Tuesday, September 4, 2007

John Lawson; "Witch Ember"

Author John Lawson brings us “Witch Ember”; a gritty, dark fantasy set in a creatively crafted world where people are born with tiny shards or ‘embers’ which lend them magical powers. Esmeree, the primary character is born with a large piece of this ember, and unknowingly possesses tremendous powers; however she is also unfortunately an orphaned child of ‘the Mill’ where she grows up knowing only the horrors of prostitution, drugs and violence. Her role models are an assortment of unsavory adults, with only one or two creditable souls to help her survive. She is also surrounded by a collection of youths who are also part of this dismal, dirty world. Her greatest aspiration is to become a more refined, personal prostitute/concubine for the city’s richest; it is her sheltered view of the world and her ignorance of her own power and potential that makes her ambition so limited. You watch her grow, and with it, her world as well. It starts focused on the mill and its scurrying, grimy inhabitants and broadens slowly as the story goes along. You learn as Esmeree learns.

You will find that Esmeree is a plucky character, and she successfully carries the reader through this very thick novel as she overcomes each terrible experience, and slowly begins to discover who she is, where she must go, and the extent of her ‘ember’s power’. She is thoroughly likable, and despite how casually she perceives the trauma of her daily life, she has an honourable sort of soul, and she makes others around her better as well.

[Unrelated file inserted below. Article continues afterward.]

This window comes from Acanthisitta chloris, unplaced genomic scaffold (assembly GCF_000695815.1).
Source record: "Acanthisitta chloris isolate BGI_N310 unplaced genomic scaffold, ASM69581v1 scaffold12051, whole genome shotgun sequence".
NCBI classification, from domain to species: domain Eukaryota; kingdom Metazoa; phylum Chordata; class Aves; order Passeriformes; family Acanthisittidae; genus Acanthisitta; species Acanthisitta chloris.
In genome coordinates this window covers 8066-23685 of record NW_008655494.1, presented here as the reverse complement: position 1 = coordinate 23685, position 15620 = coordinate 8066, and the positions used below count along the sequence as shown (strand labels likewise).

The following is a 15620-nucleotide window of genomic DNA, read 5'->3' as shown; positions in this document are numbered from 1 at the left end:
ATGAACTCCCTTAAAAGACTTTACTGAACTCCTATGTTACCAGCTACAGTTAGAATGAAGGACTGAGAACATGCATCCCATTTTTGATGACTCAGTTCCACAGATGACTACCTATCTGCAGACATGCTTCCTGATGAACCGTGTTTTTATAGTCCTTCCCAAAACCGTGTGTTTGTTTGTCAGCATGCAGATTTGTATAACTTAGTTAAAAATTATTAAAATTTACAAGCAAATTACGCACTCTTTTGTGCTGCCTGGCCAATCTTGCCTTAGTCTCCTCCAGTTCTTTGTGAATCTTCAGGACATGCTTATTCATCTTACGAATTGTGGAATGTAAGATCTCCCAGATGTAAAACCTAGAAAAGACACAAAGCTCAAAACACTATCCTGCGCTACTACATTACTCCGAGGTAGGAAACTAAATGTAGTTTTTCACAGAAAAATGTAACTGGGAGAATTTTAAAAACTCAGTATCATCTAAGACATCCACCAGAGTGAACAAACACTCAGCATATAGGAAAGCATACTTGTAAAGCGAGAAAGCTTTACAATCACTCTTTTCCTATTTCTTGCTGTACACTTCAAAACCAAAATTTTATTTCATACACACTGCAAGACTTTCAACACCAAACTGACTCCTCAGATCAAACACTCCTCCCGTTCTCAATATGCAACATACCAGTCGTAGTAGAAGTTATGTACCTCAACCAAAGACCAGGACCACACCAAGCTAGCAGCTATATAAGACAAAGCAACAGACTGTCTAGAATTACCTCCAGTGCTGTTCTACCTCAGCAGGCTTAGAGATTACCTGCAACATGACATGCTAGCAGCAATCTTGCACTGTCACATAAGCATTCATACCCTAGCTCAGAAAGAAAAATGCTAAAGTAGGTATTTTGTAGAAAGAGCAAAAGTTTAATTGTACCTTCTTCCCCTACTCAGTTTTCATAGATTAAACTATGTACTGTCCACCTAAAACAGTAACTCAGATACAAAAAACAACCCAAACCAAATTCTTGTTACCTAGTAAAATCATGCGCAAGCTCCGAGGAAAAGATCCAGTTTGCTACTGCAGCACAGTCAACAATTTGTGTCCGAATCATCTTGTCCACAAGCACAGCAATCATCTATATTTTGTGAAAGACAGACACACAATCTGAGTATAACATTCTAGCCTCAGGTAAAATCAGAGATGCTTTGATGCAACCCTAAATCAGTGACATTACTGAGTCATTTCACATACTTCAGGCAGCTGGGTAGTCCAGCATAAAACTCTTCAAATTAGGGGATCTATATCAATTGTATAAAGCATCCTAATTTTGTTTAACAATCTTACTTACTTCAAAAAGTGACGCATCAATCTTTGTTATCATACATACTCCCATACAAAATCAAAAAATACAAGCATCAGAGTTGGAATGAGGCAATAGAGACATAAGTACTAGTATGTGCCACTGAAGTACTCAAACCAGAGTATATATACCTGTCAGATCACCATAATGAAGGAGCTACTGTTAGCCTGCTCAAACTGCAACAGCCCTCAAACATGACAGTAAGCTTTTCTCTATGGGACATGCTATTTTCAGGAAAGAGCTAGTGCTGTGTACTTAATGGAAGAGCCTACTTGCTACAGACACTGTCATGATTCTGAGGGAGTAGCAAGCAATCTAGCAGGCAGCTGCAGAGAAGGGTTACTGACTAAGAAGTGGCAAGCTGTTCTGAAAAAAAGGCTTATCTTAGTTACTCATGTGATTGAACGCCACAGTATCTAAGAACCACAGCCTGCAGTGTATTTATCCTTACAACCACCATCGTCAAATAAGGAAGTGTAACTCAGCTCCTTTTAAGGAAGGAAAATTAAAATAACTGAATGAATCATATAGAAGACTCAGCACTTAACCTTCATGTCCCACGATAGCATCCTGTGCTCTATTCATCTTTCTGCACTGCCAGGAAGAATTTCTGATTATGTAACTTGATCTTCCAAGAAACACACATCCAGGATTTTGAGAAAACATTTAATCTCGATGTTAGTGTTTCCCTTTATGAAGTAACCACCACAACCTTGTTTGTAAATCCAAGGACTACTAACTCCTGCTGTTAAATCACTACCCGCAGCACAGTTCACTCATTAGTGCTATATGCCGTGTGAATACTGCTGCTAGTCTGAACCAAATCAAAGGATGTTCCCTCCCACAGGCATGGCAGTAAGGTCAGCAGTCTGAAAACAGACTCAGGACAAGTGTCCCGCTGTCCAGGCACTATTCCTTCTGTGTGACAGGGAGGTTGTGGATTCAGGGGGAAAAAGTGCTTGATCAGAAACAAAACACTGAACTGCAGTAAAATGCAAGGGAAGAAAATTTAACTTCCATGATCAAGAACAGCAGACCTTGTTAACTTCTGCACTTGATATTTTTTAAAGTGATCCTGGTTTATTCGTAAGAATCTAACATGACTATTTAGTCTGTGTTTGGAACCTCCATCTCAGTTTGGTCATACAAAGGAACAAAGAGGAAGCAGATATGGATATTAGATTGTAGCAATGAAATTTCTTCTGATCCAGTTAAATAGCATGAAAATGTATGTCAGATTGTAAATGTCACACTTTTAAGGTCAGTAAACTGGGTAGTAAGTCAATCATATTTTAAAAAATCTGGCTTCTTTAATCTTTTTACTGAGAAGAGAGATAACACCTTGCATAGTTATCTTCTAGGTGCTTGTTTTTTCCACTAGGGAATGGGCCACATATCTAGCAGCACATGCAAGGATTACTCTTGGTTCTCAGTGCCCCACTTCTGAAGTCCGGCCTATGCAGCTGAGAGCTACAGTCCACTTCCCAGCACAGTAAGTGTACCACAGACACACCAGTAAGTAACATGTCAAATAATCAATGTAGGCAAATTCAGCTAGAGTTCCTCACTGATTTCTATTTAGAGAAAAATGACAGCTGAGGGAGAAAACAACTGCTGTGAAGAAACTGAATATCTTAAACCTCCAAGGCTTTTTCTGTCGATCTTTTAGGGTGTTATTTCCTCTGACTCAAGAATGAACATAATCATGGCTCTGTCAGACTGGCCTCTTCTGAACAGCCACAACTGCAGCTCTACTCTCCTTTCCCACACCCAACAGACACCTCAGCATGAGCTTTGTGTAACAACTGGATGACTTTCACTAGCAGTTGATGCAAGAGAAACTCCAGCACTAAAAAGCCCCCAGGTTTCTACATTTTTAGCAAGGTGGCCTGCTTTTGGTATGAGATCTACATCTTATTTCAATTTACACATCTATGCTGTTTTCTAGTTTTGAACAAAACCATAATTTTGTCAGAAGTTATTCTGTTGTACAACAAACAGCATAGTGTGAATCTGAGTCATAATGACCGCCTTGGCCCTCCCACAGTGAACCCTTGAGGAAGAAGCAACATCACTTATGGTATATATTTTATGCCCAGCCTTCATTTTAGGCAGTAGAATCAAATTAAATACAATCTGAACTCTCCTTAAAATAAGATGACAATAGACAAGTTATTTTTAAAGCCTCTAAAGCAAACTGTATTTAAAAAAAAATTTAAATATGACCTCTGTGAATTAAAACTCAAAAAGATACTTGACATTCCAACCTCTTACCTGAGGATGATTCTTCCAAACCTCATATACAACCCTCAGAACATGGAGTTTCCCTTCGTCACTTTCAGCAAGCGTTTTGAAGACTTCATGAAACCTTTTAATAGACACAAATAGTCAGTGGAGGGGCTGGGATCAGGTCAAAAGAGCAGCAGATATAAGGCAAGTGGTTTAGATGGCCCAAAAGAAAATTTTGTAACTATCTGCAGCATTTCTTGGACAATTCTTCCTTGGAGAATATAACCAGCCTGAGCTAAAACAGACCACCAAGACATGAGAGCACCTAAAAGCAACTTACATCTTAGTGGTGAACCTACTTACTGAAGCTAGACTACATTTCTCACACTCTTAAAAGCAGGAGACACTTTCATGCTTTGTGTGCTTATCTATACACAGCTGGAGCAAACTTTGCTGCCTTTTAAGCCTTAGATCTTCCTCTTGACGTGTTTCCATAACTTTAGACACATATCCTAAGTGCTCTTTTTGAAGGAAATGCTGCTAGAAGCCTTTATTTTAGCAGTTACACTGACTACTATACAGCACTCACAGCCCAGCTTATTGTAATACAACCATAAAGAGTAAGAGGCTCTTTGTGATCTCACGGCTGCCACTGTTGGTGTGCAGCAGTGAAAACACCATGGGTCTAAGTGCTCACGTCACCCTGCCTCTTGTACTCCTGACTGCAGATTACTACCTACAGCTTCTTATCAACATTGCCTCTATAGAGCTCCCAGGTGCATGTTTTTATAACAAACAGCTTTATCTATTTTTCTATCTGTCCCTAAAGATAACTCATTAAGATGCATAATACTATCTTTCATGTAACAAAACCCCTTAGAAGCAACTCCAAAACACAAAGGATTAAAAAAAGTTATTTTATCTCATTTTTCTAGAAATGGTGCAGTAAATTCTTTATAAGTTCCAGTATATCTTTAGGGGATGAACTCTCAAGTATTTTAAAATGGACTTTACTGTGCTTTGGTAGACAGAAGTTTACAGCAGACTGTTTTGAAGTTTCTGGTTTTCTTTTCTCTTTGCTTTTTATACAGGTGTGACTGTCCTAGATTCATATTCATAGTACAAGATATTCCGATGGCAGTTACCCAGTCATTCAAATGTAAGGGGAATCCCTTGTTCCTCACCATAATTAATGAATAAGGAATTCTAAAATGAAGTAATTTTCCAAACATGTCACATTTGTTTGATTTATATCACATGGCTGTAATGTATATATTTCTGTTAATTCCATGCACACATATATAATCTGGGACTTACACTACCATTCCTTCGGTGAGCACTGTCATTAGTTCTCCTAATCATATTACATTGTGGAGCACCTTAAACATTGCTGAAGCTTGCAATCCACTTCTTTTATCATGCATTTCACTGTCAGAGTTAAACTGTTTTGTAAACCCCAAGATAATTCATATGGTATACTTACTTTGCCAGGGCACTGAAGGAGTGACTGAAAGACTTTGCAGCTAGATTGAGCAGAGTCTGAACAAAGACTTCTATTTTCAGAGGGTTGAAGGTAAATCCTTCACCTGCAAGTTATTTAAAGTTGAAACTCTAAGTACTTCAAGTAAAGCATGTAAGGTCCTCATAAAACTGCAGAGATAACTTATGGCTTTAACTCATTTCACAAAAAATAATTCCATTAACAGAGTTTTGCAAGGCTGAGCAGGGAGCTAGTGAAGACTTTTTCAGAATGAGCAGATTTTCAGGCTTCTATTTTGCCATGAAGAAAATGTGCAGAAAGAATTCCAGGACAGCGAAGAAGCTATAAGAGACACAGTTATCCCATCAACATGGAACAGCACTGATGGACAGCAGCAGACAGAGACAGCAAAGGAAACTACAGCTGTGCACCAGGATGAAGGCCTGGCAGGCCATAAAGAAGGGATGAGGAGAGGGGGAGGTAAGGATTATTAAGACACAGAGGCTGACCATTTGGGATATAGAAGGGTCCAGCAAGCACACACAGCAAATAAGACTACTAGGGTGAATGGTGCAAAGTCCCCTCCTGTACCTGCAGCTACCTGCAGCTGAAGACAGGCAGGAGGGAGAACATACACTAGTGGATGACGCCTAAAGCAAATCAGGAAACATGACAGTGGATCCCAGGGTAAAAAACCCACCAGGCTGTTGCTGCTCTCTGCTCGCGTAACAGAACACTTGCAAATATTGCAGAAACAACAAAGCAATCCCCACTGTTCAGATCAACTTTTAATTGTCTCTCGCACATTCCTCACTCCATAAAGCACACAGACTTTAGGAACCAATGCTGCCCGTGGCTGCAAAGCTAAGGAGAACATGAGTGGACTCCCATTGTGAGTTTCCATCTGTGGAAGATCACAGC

The author did a commendable job showing Esmeree's personal growth, and wrote a believable world imbued with the same political and faith-based upheavals as our own. The detail in this book is broad and you can get lost in it occasionally. It is a dark, coarse sort of book, I will not fail to mention that. The sexual content is explicit and without sugar-coating, and the violence is graphic and vivid. Those of you that are squeamish may not care for the content of Witch Ember.

As a reviewer, I do have some criticisms of this unusually tidy, well-put together novel. The author obviously enjoyed interspersing his many invented words into the book. He definitely took his time to create a world complete with its own dialects and slang. You can’t miss these words; they are all italicized and infused with a přöfůsĭŏn of šỳmboŀś to make them appear exotic. Frankly, as a reader, all it did was make it distracting. This was really unnecessary and it does nothing for the flow of the book when you constantly have to stop, flip through the index, find the word and its meaning, and then find where you left off. And doing it again and again (for it is a sizable index) really just made me want to put the book down and go read something less arduous, like War and Peace. It nearly ruined the book for me, and that is a lot considering that this is a really good book. I think the language was overdone, and unnecessary for a story that can carry itself perfectly well without it.

This is definitely the neat, seamless work of a technical writer. I usually tend to look for errors and such when reading, as do the other reviewers here at Odyssey, and despite the symbols and the distracting language, I could find little to pick apart when it came to the quality of the writing, the cleanliness of the manuscript, and the author’s ability to keep you riveted even through the slow bits and the index references.

I have to give Witch Ember five medallions. ONLY because I think it’s a notable work of self-published writing, BUT if I were feeling less generous, I’d take a half or whole medallion away just for the time I had to spend looking up words.

Paperback: 489 pages
Publisher: PublishAmerica (May 2002)
Language: English
ISBN-10: 1591290384
ISBN-13: 978-1591290384